What is the big deal with foul language? Whether we call it cursing, cussing, or expressing ourselves, the Bible commands us to avoid foul language. When Paul was writing his epistle to the Ephesians, he expressly forbade them from speaking any foul language. In this same passage, Paul also offers them an alternative to using foul language. Finally, he tells them why he offers this alternative.
First, Paul forbade the readers of this epistle from using foul language. I would like everyone to note that this passage does not say that we cannot use strong language. There is a time and a place for strong language. However, we should not allow our speech to become vulgar, even when we are using strong language. We should also avoid language that slanders another person, as well as language that is obscene. Instead of using this type of language, Paul suggests an alternative.
Paul's alternative to foul language is that we only use language that is good for building up someone who is in need. We should, at all times, use language that will help our neighbor grow. We should always look out for our neighbor's best interest, and do our best to help guide them in such a way that it builds them up, with the focus being on Christ. This step will involve more than talk, however. It will involve action.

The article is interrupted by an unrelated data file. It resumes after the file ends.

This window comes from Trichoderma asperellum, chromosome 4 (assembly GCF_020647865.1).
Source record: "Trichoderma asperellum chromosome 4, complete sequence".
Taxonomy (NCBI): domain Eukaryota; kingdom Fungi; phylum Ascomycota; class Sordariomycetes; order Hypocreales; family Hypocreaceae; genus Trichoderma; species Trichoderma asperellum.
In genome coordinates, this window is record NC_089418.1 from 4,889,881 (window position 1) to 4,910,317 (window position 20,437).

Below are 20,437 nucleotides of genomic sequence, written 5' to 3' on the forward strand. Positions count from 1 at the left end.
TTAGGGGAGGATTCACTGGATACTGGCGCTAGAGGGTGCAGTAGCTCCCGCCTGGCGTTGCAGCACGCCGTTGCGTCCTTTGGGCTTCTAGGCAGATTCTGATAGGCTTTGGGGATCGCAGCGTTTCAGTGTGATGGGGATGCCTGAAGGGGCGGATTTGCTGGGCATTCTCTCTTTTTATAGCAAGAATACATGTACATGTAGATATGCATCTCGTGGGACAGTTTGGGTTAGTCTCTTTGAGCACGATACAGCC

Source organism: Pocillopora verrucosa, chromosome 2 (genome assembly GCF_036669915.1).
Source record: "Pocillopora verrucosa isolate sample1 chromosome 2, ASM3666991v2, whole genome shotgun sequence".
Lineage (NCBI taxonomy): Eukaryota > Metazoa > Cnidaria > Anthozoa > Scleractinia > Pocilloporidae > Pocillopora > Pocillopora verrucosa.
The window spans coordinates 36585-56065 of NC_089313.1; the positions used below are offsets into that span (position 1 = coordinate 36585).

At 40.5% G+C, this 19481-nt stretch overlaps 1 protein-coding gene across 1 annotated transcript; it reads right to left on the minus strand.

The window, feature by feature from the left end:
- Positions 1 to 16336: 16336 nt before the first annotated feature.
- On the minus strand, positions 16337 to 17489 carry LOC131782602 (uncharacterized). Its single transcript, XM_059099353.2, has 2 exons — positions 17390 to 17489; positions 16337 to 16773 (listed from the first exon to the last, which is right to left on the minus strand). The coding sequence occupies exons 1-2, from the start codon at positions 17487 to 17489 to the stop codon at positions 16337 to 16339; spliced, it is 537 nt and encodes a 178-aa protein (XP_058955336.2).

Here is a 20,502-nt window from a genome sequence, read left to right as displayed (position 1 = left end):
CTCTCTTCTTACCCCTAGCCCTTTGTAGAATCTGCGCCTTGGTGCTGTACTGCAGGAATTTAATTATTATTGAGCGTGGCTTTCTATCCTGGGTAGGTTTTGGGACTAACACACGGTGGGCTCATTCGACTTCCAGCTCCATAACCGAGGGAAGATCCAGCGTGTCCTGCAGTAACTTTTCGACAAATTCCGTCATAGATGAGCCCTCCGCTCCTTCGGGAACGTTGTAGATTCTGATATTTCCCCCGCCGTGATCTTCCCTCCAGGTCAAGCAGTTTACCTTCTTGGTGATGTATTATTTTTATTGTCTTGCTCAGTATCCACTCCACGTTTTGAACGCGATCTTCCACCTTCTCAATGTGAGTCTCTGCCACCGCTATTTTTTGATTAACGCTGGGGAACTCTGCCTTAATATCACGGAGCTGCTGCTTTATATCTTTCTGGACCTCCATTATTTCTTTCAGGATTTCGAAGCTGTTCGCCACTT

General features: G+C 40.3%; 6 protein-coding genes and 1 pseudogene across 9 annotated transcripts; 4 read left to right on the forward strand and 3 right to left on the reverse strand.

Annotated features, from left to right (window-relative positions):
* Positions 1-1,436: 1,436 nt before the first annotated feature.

Finally, Paul tells us why he gave us this alternative. He says that, when we stop using foul language and choose to use language that will build up the person who is in need, it will give grace to those who hear. Note that it does not say that it will give grace only to the person in need. This passage does not say that this course of action will only bring grace to you. Rather, it will bring grace to everyone who hears. This includes those who are not present to hear the conversation, but hear about it later. Starting today, instead of using foul language, let's choose to use language that builds up someone who is in need.